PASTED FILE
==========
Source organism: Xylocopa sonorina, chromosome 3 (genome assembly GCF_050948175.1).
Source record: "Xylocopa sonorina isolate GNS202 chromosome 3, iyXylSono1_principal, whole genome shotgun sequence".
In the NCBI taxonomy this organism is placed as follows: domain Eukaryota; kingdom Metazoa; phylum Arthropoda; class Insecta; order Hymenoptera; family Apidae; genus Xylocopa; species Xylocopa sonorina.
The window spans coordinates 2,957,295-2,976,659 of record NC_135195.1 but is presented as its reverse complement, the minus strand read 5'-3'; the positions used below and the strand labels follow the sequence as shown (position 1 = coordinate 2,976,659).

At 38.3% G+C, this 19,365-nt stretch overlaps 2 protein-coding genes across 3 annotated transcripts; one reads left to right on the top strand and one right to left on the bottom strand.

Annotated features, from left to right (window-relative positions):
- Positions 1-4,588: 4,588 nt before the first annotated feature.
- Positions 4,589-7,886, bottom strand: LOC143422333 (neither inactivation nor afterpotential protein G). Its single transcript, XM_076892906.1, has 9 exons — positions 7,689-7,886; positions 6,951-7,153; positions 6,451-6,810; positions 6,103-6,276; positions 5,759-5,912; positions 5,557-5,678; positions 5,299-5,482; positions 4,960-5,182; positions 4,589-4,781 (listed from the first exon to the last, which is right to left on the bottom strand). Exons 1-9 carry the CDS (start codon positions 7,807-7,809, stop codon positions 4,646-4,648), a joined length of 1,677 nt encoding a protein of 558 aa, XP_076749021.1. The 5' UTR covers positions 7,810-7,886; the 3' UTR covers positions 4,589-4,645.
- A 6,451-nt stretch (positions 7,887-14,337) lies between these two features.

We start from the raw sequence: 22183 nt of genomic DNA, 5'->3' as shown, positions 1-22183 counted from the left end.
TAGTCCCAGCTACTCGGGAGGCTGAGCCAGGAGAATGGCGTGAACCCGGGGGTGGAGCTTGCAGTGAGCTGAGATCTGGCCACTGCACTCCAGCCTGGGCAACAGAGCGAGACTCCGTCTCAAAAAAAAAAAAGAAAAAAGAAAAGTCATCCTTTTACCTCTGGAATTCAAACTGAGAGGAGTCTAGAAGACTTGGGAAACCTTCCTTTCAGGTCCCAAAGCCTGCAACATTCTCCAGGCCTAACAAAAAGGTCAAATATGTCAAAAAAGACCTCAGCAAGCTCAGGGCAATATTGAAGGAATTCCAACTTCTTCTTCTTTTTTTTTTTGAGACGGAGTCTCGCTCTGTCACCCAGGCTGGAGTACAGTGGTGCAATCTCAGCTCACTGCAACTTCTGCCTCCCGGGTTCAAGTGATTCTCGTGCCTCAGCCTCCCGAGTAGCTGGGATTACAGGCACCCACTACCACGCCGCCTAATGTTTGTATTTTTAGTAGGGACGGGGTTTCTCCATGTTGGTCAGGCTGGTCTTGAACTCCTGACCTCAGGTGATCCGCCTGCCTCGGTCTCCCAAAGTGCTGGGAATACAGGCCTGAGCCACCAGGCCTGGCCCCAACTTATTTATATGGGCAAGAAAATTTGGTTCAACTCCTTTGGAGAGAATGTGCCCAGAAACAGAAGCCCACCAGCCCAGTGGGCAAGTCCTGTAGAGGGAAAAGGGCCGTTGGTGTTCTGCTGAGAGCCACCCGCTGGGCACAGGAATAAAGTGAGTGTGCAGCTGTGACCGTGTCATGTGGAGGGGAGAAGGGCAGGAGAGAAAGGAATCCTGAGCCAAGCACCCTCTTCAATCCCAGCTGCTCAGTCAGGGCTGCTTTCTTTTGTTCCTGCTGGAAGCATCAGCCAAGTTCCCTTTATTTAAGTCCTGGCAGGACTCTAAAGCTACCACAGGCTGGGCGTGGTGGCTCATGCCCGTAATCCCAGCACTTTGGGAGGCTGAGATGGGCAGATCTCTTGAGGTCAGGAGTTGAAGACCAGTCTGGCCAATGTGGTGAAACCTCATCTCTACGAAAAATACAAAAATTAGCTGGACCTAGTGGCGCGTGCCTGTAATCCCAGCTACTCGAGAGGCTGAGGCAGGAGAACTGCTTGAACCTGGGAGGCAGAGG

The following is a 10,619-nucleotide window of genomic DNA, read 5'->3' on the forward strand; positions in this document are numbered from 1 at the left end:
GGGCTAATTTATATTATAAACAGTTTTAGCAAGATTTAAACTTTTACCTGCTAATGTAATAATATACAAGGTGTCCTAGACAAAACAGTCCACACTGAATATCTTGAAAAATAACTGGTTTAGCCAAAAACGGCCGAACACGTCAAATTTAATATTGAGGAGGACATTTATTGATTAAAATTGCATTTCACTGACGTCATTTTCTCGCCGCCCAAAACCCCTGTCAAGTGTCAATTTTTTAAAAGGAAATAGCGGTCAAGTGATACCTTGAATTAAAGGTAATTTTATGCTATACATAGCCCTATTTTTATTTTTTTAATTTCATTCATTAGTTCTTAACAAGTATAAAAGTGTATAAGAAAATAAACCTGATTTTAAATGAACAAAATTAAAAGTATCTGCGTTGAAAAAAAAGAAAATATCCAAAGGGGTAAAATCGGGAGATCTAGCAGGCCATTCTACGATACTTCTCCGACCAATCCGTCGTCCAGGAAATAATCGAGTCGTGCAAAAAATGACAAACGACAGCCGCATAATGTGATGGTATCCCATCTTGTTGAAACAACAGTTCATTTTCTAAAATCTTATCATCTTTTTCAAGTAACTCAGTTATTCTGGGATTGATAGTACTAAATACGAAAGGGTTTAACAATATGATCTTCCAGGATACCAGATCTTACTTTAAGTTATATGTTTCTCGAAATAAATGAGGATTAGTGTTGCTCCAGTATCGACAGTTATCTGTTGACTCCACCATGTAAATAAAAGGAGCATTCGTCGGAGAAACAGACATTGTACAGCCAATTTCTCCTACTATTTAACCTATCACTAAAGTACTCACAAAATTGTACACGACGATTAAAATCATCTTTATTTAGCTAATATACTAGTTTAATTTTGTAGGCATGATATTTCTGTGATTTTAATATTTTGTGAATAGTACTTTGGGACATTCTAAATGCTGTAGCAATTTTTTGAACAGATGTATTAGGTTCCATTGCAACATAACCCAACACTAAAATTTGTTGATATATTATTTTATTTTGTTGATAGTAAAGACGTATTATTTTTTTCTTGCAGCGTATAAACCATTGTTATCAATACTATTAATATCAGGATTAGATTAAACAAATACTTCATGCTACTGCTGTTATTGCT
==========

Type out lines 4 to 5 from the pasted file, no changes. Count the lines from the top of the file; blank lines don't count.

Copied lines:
The window spans coordinates 2,957,295-2,976,659 of record NC_135195.1 but is presented as its reverse complement, the minus strand read 5'-3'; the positions used below and the strand labels follow the sequence as shown (position 1 = coordinate 2,976,659).

At 38.3% G+C, this 19,365-nt stretch overlaps 2 protein-coding genes across 3 annotated transcripts; one reads left to right on the top strand and one right to left on the bottom strand.